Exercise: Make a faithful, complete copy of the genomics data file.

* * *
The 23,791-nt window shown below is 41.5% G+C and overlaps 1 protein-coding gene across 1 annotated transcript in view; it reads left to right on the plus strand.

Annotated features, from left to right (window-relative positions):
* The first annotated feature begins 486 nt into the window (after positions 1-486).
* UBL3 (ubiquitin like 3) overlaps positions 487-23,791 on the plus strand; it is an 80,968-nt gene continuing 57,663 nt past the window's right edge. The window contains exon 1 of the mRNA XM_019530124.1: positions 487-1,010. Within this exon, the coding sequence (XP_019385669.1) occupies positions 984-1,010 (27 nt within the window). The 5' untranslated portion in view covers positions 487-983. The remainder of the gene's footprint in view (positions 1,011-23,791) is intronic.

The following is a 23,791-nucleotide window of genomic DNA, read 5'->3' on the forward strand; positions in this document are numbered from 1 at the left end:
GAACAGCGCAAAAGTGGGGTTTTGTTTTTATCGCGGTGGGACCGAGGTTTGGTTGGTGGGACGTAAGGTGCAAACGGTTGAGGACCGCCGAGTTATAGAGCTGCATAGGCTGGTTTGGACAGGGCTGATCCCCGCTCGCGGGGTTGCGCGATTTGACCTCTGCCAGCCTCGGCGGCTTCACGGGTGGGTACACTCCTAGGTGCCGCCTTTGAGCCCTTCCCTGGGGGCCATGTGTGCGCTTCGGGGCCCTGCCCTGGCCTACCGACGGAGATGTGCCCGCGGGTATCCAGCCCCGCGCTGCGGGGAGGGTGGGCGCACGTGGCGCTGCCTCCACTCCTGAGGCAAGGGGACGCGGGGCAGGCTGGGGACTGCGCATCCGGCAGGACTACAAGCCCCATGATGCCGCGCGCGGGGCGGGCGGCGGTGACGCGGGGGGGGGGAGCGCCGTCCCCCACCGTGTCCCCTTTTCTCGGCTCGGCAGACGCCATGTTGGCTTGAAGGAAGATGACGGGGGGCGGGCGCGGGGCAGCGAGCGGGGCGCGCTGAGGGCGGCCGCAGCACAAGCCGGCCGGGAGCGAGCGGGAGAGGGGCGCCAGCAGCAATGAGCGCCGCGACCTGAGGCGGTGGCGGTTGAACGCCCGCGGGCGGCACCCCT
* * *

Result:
The 23,791-nt window shown below is 41.5% G+C and overlaps 1 protein-coding gene across 1 annotated transcript in view; it reads left to right on the plus strand.

Annotated features, from left to right (window-relative positions):
* The first annotated feature begins 486 nt into the window (after positions 1-486).
* UBL3 (ubiquitin like 3) overlaps positions 487-23,791 on the plus strand; it is an 80,968-nt gene continuing 57,663 nt past the window's right edge. The window contains exon 1 of the mRNA XM_019530124.1: positions 487-1,010. Within this exon, the coding sequence (XP_019385669.1) occupies positions 984-1,010 (27 nt within the window). The 5' untranslated portion in view covers positions 487-983. The remainder of the gene's footprint in view (positions 1,011-23,791) is intronic.

The following is a 23,791-nucleotide window of genomic DNA, read 5'->3' on the forward strand; positions in this document are numbered from 1 at the left end:
GAACAGCGCAAAAGTGGGGTTTTGTTTTTATCGCGGTGGGACCGAGGTTTGGTTGGTGGGACGTAAGGTGCAAACGGTTGAGGACCGCCGAGTTATAGAGCTGCATAGGCTGGTTTGGACAGGGCTGATCCCCGCTCGCGGGGTTGCGCGATTTGACCTCTGCCAGCCTCGGCGGCTTCACGGGTGGGTACACTCCTAGGTGCCGCCTTTGAGCCCTTCCCTGGGGGCCATGTGTGCGCTTCGGGGCCCTGCCCTGGCCTACCGACGGAGATGTGCCCGCGGGTATCCAGCCCCGCGCTGCGGGGAGGGTGGGCGCACGTGGCGCTGCCTCCACTCCTGAGGCAAGGGGACGCGGGGCAGGCTGGGGACTGCGCATCCGGCAGGACTACAAGCCCCATGATGCCGCGCGCGGGGCGGGCGGCGGTGACGCGGGGGGGGGGAGCGCCGTCCCCCACCGTGTCCCCTTTTCTCGGCTCGGCAGACGCCATGTTGGCTTGAAGGAAGATGACGGGGGGCGGGCGCGGGGCAGCGAGCGGGGCGCGCTGAGGGCGGCCGCAGCACAAGCCGGCCGGGAGCGAGCGGGAGAGGGGCGCCAGCAGCAATGAGCGCCGCGACCTGAGGCGGTGGCGGTTGAACGCCCGCGGGCGGCACCCCT